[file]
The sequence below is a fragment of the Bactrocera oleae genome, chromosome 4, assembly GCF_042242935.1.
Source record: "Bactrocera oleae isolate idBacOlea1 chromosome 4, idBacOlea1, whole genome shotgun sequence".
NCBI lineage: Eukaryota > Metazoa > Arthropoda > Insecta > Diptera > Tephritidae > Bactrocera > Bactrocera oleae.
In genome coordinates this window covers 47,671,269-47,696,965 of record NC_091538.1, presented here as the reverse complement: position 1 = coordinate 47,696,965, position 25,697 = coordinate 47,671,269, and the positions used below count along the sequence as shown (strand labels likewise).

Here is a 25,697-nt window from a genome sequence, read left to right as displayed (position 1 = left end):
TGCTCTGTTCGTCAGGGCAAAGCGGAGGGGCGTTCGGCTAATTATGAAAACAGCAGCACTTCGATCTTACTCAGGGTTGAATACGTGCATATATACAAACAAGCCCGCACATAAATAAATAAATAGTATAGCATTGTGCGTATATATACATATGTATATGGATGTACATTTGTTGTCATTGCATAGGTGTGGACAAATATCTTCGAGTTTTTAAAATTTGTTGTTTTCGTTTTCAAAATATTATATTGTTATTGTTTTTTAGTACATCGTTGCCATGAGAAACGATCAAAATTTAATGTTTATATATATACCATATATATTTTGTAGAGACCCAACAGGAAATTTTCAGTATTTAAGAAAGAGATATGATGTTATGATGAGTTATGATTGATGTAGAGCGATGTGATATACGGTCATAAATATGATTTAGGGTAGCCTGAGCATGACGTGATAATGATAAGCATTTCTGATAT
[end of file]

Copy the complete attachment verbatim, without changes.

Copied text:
The sequence below is a fragment of the Bactrocera oleae genome, chromosome 4, assembly GCF_042242935.1.
Source record: "Bactrocera oleae isolate idBacOlea1 chromosome 4, idBacOlea1, whole genome shotgun sequence".
NCBI lineage: Eukaryota > Metazoa > Arthropoda > Insecta > Diptera > Tephritidae > Bactrocera > Bactrocera oleae.
In genome coordinates this window covers 47,671,269-47,696,965 of record NC_091538.1, presented here as the reverse complement: position 1 = coordinate 47,696,965, position 25,697 = coordinate 47,671,269, and the positions used below count along the sequence as shown (strand labels likewise).

Here is a 25,697-nt window from a genome sequence, read left to right as displayed (position 1 = left end):
TGCTCTGTTCGTCAGGGCAAAGCGGAGGGGCGTTCGGCTAATTATGAAAACAGCAGCACTTCGATCTTACTCAGGGTTGAATACGTGCATATATACAAACAAGCCCGCACATAAATAAATAAATAGTATAGCATTGTGCGTATATATACATATGTATATGGATGTACATTTGTTGTCATTGCATAGGTGTGGACAAATATCTTCGAGTTTTTAAAATTTGTTGTTTTCGTTTTCAAAATATTATATTGTTATTGTTTTTTAGTACATCGTTGCCATGAGAAACGATCAAAATTTAATGTTTATATATATACCATATATATTTTGTAGAGACCCAACAGGAAATTTTCAGTATTTAAGAAAGAGATATGATGTTATGATGAGTTATGATTGATGTAGAGCGATGTGATATACGGTCATAAATATGATTTAGGGTAGCCTGAGCATGACGTGATAATGATAAGCATTTCTGATAT